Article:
When the narrator first sees the musician, he believes she must be a beautiful woman. Her sari reveals a graceful form. However, when she turns to face the narrator, he is struck by the ugliness of her features. Her ugliness had played a large role in her life. Her father, a famous musician, took her under his wing, in part to protect her from her mother's sighs at the girl's homeliness. Under her father's tutelage, the daughter learned how to become a great musician in her own right. But she followed the traditional beliefs that her music, and all women's music, should complement a man's stronger notes. After it becomes apparent that no one will want to marry this girl, her father strikes a deal with an aspiring musician. He will teach the young man all he knows if the young man will agree to marry his daughter. The two pupils begin to play music together. The harmonies they create are so beautiful that the girl is convinced in the power of their love. She perfectly complements this man's music. As her mother begins the wedding preparations, however, the family learns that the young man has abandoned his teacher and his bride. He intends to marry another. Heartbroken, the musician vows to never play music again. Her father has taken her to the Narmada River so that she can "understand that I am the bride of music, not a musician." But she thinks there is no hope: "it is an impossible penance that he demands of me, to express desire in my music when I am dead inside."

The Minstrel's Story
Tariq Mia tells the narrator of a Hindu ascetic, Naga Baba, who taught him the song of the river. This man, who Mia guesses was highly educated before he renounced the world, wandered along the banks of the Narmada with a small girl, Uma, in tow. Mia has not seen the Naga Baba in years, but his story had touched him.

In his travels, the Naga Baba, who dressed in rags, washed in the ashes of the cremated, and begged for food, had found a little girl in a brothel. Threatening to curse the house of ill repute, the Naga Baba had convinced its owner to relinquish the girl. Uma, as he renamed her, had been sold to the brothel by her father. Repeatedly raped by customers, Uma was frightened of all men. To nourish her spirit, the Naga Baba dedicated her to the Narmada River, in a sense baptizing her in its waters. Saying that the river was her new mother, the Naga Baba began to teach Uma the songs of the river. For years they traveled together, but one day the ascetic abandoned his charge in search of further "enlightenment." Alone, Uma became a river minstrel who traveled between religious festivals, keeping the legend of the river alive in song.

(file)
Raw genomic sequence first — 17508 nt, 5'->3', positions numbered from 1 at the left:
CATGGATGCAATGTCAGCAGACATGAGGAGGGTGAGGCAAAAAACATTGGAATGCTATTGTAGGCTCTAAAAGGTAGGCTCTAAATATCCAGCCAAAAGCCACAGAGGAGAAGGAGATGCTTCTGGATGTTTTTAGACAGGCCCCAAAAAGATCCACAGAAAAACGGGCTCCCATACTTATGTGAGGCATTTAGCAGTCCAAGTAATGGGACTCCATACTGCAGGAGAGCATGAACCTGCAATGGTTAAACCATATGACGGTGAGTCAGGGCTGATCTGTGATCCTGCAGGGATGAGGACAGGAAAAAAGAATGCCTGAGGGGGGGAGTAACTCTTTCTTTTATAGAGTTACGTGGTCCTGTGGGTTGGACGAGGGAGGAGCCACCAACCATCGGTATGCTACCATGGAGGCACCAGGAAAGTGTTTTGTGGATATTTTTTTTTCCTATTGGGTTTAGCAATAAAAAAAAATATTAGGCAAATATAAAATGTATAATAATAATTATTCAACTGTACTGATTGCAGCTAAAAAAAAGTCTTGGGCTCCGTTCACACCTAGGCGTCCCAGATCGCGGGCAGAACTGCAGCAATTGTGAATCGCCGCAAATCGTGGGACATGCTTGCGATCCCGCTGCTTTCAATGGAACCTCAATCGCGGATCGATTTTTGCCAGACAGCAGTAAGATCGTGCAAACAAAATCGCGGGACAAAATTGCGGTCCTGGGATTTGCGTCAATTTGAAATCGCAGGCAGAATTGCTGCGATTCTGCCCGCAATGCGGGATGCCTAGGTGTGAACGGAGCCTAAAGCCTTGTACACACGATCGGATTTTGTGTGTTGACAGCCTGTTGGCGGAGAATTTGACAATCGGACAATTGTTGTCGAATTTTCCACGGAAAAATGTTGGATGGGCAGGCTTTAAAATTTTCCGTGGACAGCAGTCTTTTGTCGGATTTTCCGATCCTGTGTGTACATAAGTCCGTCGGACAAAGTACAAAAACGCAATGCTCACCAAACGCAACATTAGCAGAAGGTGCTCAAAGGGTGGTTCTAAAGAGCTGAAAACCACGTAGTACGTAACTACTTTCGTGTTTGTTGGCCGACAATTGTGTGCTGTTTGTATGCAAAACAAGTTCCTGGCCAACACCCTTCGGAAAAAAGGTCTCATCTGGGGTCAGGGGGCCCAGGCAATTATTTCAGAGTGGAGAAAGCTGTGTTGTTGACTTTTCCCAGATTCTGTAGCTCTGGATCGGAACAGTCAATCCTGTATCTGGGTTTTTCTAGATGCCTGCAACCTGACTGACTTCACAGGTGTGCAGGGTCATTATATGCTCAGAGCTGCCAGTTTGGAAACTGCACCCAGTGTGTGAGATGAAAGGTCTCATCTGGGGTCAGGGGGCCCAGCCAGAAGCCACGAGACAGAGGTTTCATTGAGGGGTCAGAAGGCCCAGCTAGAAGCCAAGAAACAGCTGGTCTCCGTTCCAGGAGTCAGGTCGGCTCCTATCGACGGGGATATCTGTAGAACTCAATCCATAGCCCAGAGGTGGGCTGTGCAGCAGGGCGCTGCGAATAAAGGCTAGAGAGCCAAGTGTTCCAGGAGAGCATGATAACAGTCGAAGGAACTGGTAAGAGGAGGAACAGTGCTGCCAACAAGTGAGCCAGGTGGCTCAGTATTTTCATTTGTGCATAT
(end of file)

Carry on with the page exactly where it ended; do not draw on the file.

The Song of the Narmada
In the novel's last chapter, Uma comes to the narrator's rest house. She says she has been sent to sing to him the song of the river. The narrator is shocked to learn that the respected professor, Dr. Shankar, who has been staying with him, was the one who summoned Uma. He is even more shocked to learn that the well-dressed and thoroughly modern Dr. Shankar is none other than the Naga Baba himself. The road to enlightenment, as Dr. Shankar explains, led him back to the world of men. As he tells the narrator, "I have no great truths to share...I told you, I am only a man." Unsatisfied with this revelation, the narrator demands a further explanation. But Dr. Shankar persists, "Don't you know the soul must travel through eighty-four thousand births in order to become a man?. . .Only then can it reenter the world." As the novel closes, the narrator wonders what he would do if he ever left the rest house. The reader is left to wonder if the narrator will follow the Naga Baba's path and reenter the world, or, like so many of the people whose stories he heard, jump into the river that he has begun to worship.